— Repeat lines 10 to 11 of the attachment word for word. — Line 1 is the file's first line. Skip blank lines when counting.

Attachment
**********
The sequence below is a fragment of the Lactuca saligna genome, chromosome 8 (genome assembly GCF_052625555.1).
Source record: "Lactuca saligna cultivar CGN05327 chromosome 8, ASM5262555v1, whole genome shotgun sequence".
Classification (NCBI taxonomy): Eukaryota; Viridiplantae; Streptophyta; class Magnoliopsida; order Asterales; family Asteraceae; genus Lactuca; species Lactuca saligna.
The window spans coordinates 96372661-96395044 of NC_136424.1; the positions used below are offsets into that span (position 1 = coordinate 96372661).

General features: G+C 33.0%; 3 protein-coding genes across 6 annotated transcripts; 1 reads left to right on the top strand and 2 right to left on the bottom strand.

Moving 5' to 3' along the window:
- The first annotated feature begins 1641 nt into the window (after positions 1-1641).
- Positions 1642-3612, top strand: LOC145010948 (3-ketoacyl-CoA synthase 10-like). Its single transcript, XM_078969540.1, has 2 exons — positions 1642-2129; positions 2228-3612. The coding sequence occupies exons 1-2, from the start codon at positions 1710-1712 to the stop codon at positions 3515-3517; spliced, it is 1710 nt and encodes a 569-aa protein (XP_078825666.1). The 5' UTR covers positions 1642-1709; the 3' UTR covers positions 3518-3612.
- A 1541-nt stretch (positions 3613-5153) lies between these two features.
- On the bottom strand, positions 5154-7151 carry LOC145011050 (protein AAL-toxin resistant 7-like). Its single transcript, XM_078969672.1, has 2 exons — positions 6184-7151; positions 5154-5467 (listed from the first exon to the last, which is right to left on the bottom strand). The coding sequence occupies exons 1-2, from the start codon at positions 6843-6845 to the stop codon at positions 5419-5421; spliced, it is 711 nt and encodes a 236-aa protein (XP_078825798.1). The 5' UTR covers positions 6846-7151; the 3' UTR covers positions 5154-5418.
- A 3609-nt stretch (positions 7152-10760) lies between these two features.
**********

- On the bottom strand, positions 5154-7151 carry LOC145011050 (protein AAL-toxin resistant 7-like). Its single transcript, XM_078969672.1, has 2 exons — positions 6184-7151; positions 5154-5467 (listed from the first exon to the last, which is right to left on the bottom strand). The coding sequence occupies exons 1-2, from the start codon at positions 6843-6845 to the stop codon at positions 5419-5421; spliced, it is 711 nt and encodes a 236-aa protein (XP_078825798.1). The 5' UTR covers positions 6846-7151; the 3' UTR covers positions 5154-5418.
- A 3609-nt stretch (positions 7152-10760) lies between these two features.